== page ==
I wrote about how rhythmic differences in language affect their poetry for Schwa Fire, season 1, issue 3 (working title: “Why Shakespeare didn’t write haikus”). Normally Schwa Fire is by subscription, but this one is available for free, at least for now, so do check it out!
I also wrote advice for writing pop linguistics articles. It’s of general interest, but you should especially check it out if you’re planning on pitching to me for Lexicon Valley. And another advice post for going to undergrad and student-focussed conferences.
Continuing with Wikipedia editathon plans: the announcement is now up on the LSA’s website. I’m also organizing an editathon to happen in Montreal this fall, as a sort of trial run for the bigger LSA one. Not much about this online yet, but everyone I’ve talked to so far has been very excited about it!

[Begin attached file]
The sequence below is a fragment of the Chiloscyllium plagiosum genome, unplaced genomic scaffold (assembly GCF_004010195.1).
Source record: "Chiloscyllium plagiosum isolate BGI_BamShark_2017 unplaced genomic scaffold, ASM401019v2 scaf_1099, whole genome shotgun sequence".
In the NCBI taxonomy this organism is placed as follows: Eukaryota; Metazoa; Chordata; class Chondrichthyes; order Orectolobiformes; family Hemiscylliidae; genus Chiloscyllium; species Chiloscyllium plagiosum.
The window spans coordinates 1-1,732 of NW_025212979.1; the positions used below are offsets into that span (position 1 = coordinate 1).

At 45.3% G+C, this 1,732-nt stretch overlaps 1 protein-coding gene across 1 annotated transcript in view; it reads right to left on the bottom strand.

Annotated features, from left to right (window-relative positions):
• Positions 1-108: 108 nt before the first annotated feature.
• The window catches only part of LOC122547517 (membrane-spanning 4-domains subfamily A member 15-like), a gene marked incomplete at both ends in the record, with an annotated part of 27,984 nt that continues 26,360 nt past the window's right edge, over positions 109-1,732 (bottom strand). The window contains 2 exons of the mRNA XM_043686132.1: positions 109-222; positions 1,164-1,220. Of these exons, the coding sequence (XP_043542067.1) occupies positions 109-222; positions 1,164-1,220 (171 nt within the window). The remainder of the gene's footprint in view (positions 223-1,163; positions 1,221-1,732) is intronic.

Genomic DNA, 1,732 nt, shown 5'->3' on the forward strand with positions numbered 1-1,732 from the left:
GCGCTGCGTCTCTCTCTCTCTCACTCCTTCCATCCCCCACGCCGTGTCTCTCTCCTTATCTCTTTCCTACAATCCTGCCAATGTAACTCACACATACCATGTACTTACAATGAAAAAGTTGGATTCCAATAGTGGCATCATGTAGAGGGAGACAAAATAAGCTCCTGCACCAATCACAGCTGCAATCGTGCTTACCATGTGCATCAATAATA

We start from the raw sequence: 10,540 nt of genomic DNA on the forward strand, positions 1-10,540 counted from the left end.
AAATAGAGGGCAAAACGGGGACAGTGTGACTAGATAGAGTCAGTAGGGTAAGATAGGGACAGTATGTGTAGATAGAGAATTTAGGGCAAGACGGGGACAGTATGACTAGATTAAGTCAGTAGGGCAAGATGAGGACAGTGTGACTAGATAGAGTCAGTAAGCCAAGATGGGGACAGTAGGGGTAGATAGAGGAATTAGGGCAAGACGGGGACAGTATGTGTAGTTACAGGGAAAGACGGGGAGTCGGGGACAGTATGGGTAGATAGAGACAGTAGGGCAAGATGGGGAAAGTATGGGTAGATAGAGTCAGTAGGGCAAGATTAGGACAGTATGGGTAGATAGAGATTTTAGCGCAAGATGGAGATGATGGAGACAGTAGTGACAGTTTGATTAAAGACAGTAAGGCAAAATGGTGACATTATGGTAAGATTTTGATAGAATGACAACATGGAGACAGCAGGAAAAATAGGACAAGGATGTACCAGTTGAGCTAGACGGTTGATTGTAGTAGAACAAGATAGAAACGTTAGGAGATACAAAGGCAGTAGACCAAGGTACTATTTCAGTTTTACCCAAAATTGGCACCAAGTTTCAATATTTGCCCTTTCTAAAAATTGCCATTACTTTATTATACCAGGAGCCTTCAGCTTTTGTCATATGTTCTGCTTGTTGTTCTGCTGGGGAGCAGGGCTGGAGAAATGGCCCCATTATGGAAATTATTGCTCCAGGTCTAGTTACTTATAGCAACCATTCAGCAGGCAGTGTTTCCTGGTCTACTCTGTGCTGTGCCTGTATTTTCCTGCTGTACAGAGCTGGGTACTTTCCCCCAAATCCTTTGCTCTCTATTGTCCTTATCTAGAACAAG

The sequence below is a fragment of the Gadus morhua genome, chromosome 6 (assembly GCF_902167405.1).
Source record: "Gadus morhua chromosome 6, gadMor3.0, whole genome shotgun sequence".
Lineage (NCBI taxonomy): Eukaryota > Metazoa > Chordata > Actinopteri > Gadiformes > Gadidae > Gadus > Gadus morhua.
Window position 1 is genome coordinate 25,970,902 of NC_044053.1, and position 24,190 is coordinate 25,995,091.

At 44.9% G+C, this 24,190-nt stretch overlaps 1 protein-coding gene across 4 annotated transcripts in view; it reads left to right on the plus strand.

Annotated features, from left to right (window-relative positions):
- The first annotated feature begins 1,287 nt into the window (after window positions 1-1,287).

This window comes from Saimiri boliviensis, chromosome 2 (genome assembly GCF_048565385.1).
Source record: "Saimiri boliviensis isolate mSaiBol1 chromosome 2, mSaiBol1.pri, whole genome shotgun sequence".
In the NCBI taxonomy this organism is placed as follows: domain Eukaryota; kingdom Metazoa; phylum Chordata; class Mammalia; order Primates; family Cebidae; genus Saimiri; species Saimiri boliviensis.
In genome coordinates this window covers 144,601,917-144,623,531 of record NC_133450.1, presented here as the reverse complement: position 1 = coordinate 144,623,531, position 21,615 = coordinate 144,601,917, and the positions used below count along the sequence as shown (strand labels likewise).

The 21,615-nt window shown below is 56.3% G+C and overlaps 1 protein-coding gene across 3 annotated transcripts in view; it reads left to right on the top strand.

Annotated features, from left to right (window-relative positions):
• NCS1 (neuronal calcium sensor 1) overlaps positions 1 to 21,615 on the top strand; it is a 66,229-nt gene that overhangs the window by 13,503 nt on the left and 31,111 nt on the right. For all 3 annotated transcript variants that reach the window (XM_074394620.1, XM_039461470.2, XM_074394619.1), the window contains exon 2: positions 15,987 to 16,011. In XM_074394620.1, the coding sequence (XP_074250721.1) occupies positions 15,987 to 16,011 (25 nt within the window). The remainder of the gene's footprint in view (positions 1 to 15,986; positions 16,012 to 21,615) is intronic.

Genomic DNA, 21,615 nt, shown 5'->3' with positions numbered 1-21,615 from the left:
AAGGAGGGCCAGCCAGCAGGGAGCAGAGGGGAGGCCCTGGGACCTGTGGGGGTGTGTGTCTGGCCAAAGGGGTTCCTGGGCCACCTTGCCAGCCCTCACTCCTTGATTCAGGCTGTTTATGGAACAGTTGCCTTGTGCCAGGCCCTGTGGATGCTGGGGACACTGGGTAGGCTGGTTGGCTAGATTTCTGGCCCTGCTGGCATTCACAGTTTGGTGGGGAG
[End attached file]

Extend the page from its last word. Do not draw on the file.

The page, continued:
Highlights of my recent writing for Lexicon Valley:
- 7 ways to fake-pronounce any foreign language
- How do you rhyme in a sign language?
- Ikea’s bookbook, soy milk vs milk milk, and like-liking: contrastive focus reduplication
- Why does English use “iambic pentameter” and other Greek poetic terms? (follow-up)
- Why do pirates talk like that?
- Free “tudoring” and a moist owlet: the 5 t sounds of English, explained with internet puns (technical follow-up)
Selected blog posts:
- The distinction between Miss and Mrs is younger than you’d think
- How Germans actually pronounce English words
- Why Æthelred was called the Unready, and other Anglo-Saxon royal baby names
- I revive two classics from SpecGram: Lingdoku and the nasal-ingressive voiceless velar trill
- Several discussion posts on the differences between written and spoken French and the passé simple in French fanfiction and rough stats on the passé simple in French fanfiction
- A great comic on texting language from xkcd
- Code blending among bimodal bilinguals
- Softened swear words in various Romance languages
- The brutal means by which children stop speaking their mother tongues